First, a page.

South African Women and Public Space

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Imagine a morning when you can wake up and go to the wardrobe and wear whatever you felt like wearing.

An average South African woman, has to be mindful of what she has to wear before she departs from her house… be mindful of her point of arrival, the routes she will have to traverse and the modes she will have to take. A South African woman has been conditioned to adjust and evolve her wear to suit and protect her in her journey of life.

Just to give you a practical example, there was a time I needed to travel from my home in Soweto to Braamfontien for a language course.  As I stared in the mirror before I clothed myself these are the thoughts which ran through my head:

 as a South African woman

I had to consider to take 2 taxis even though the 2nd taxi distance I could have walked.

I had to be mindful that in that short walk from Bree taxi rank to Wits Language School on Empire road, I may provoke some random man to touch me or attempt to speak to me then diss me if I didn’t reciprocate.

I had to consider what I would wear that one fine spring day. Cover my legs, cover my chest area and shoulders. While we at it… cover my arms in case someone tried to grab me, flat shoes in case I need to run, no bright colours, and nothing flashy to make me stand out.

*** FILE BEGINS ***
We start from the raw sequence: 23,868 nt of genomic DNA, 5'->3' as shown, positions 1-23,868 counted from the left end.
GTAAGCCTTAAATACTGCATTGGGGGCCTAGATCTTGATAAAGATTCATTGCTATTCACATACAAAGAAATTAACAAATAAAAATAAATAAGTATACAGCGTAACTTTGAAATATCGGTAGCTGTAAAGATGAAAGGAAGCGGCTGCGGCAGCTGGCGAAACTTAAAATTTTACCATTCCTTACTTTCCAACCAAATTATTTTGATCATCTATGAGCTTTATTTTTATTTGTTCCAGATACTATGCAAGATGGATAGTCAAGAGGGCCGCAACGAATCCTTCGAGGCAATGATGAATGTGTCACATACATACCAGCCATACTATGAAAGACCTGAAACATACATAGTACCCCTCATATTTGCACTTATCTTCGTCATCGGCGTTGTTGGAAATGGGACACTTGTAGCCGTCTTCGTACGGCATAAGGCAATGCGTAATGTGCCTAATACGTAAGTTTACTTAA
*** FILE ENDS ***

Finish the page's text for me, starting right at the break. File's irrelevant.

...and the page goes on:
I had to be mindful not to provoke a stranger, a man, who might want an easy target:

to “holler at” and tear down when I ignored him,

to be made an example of,

to rob me,

to beat me,

to be taken advantage of… dare I say.. to be abducted or raped.

I had to be invisible. Invisibility does not provoke a man to act a certain way towards me.

If he says hi – it’s my fault.

If he belittles me in front of his friends – it’s my fault.

If he touches or grabs me – it’s my fault.

If he robs me – it’s my fault.

If he abducts me or rapes me – it’s my fault.

I provoked him. Provoked him into attention.

It’s my fault I should have known better. A man is provoked. He can’t control himself. He had no choice. I need to be more invisible.

Imagine a morning when you can wake up and go to the wardrobe and wear whatever you felt like wearing.

— Vera

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